Augustus saw the family unit as the foundation for a well-organized state. He introduced bills in the Senate to regulate public morality. All men between 25 and 60 and women between 20 and 50 had to be married. Behind this law was his concern over the low birth rate, especially among high-class women, and for the men unwilling to take on responsibilities. His approach to winning the women over, instead of taking a mallet to their heads, he offers a rose. Senatorial women who bore three children and free women who had four would be emancipated from their husband’s control. She would be allowed to manage her property and control her own money.  But the emperor learned that it’s easier to pass laws than enforce them. Dr. Salisbury: This legislation was written to encourage women to bear children, and it presupposes two things: that women wanted to be emancipated from men’s control and that women were using birth control methods to reduce their fecundity. It turns out that Augustus was correct on both accounts.

Augustus marries 14-year-old Julia to her cousin Marcellus, an engaging young man.  Girls generally married between 12 and 14, with some before puberty. After two childless years of marriage, an epidemic swept through Rome taking Marcellus’s life, and Julia returned to her father’s house. 

Back to square one for Augustus, find a suitable husband for his daughter. He marries Julia to his right-hand man, Agrippa, who’d been instrumental in bringing him to power. They produced five children: three sons—Gaius Caesar, Lucius Caesar, and Agrippa—and two daughters—Julia the Younger and Agrippina. We don’t know what Julia thought of her new spouse. Her father was pleased.

In 12 BC, Agrippa dies with Julia pregnant with a son who is named Agrippa Postumus (indicating his father passed before he was born). Even so, the succession seemed secure. Augustus adopts his two favored grandsons, Gaius, and Lucius, next in line to rule.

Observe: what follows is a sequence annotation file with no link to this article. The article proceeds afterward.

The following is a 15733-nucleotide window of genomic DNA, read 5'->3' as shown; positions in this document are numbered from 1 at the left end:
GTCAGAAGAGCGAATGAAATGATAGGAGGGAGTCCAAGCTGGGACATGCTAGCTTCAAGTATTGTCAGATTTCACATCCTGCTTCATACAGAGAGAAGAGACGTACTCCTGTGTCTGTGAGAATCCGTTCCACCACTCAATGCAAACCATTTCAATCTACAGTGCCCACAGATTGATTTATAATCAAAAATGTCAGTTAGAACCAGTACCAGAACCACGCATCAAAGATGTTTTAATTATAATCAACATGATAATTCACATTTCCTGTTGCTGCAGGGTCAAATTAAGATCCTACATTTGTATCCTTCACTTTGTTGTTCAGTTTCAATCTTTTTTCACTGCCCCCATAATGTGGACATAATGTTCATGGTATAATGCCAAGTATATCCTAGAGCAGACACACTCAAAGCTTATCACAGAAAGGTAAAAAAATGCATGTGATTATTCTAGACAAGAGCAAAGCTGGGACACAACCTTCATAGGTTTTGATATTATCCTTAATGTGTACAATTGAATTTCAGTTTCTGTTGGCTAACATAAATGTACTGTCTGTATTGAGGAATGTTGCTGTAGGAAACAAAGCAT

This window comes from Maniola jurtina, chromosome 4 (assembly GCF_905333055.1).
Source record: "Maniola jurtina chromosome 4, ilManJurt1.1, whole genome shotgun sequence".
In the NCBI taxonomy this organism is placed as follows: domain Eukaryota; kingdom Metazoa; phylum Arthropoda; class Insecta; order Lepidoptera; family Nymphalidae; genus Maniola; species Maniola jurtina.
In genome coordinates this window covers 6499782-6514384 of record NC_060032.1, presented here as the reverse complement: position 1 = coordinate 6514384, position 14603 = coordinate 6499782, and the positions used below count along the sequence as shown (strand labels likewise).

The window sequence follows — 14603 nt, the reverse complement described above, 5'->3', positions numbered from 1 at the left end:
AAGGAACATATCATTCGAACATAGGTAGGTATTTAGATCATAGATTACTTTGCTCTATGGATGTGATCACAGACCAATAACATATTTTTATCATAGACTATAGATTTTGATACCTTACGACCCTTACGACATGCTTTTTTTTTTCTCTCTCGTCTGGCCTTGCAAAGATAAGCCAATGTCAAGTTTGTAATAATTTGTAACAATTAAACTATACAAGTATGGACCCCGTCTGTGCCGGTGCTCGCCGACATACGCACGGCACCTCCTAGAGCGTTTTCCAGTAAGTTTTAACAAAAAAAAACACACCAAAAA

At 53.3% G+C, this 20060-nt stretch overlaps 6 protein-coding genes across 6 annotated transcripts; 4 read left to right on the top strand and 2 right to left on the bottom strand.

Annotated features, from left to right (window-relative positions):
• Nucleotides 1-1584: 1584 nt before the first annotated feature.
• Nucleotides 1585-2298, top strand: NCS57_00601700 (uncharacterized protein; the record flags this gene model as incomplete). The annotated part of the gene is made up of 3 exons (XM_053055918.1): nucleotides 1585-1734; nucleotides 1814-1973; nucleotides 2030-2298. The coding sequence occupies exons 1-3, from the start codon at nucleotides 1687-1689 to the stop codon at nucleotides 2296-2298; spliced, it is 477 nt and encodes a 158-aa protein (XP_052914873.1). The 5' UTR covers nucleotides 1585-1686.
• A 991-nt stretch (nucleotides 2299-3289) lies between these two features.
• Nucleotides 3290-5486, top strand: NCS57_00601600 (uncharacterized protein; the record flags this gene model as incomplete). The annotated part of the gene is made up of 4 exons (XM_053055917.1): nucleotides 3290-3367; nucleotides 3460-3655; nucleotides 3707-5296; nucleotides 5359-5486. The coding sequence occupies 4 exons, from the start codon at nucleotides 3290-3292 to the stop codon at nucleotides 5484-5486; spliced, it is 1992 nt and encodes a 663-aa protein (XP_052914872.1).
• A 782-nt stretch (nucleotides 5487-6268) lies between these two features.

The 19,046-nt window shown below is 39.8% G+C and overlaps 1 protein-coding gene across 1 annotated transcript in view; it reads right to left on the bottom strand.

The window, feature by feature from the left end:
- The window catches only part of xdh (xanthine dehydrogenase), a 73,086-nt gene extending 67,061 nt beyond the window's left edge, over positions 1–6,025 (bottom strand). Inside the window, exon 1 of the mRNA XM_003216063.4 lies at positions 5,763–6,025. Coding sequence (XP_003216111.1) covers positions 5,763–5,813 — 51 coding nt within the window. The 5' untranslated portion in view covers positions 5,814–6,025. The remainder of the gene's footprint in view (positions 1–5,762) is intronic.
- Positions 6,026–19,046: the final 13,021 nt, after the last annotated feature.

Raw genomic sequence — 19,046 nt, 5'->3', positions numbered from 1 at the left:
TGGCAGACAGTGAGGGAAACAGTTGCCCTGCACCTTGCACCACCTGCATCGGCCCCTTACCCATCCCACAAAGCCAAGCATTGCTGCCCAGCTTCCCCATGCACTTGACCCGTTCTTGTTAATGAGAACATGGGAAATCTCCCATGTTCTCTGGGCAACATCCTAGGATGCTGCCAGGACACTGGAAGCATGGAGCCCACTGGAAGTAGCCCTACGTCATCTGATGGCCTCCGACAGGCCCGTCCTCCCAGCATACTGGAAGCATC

Building a new society and getting people to behave is a big job with a lot to worries. Augustus suspects women are continuing to use birth control, especially when committing adultery. It’s possible that his mistresses, he had many, led him to this conclusion. So, a man does what man has to do. Augustus declares adultery to be a public offense but only for women, especially high-born ladies with much to lose. After all, Augustus’s male friends want to make sure the child they feed shares their bloodline. Men could fornicate all they wanted with lower-class women, slaves, and prostitutes. If they strayed and mingled with upper-class women, there was a price to pay. These laws set in motion future clashes between Augustus and Julia.

After Agrippa dies, Augustus’s laws require Julia marries again. This time, her father selects Tiberius, his stepson from Livia’s first marriage, forcing him to divorce his wife. Tiberius is designated Augustus’s heir if need be until his two grandsons from Julia’s womb come of age. Julia and Tiberius obey even though they can’t stand each other. She gets pregnant but has a miscarriage or an abortion. We will never know for sure. Tiberius has had enough and moves by himself to the island of Rhodes until he becomes emperor in 14 AD.

Since Julia produced more than three children, she’s supposed to be free of male control. Time to kick up her heels. But whispers of her scandalous behavior, from having lovers among Rome’s nobility to selling herself as a prostitute reach her father’s ears. Referring to Julia as” a disease of my flesh,” she’s exiled to Ventotene Island where her mother joins her. After all, he has to set a good example for his subjects.

Romans admired Julia’s wit and good-heartedness towards them and appeal to her father to ease the restrains. Influenced by public opinion, he agrees to move back to the mainland (southern Italy), giving her additional amenities while still restricting her movements and partying. 

Augustus and Julia never reconciled. After he dies and Tiberius becomes emperor, Tiberius stops her allowance, confining her to house arrest with no resources. Some sources claim she starved to death in exile.

Returning to Joyce E. Salisbury: The new imperial laws on women and sexuality fell hard on the popular, rebellious daughter of Augustus, and she has been largely forgotten by male historians through the centuries. But the constraints she faced and her struggles against them were [are] confronted by women across time, even if they hadn’t heard of her.

Plato, an ancient Greek philosopher, advocated for women’s right. ( He said women possessed “natural capacities” equal to men when it came to governing and defending ancient Greece. In the United States equal rights for women in the Constitution are denied us. More than two thousand years later, (some) men still resist, so we must persist. Learning their stories reminds us how women in history paid a price for what we take for granted. We have come a long way, but not all the way. Will I live long enough to see women remove the obstacles that remain?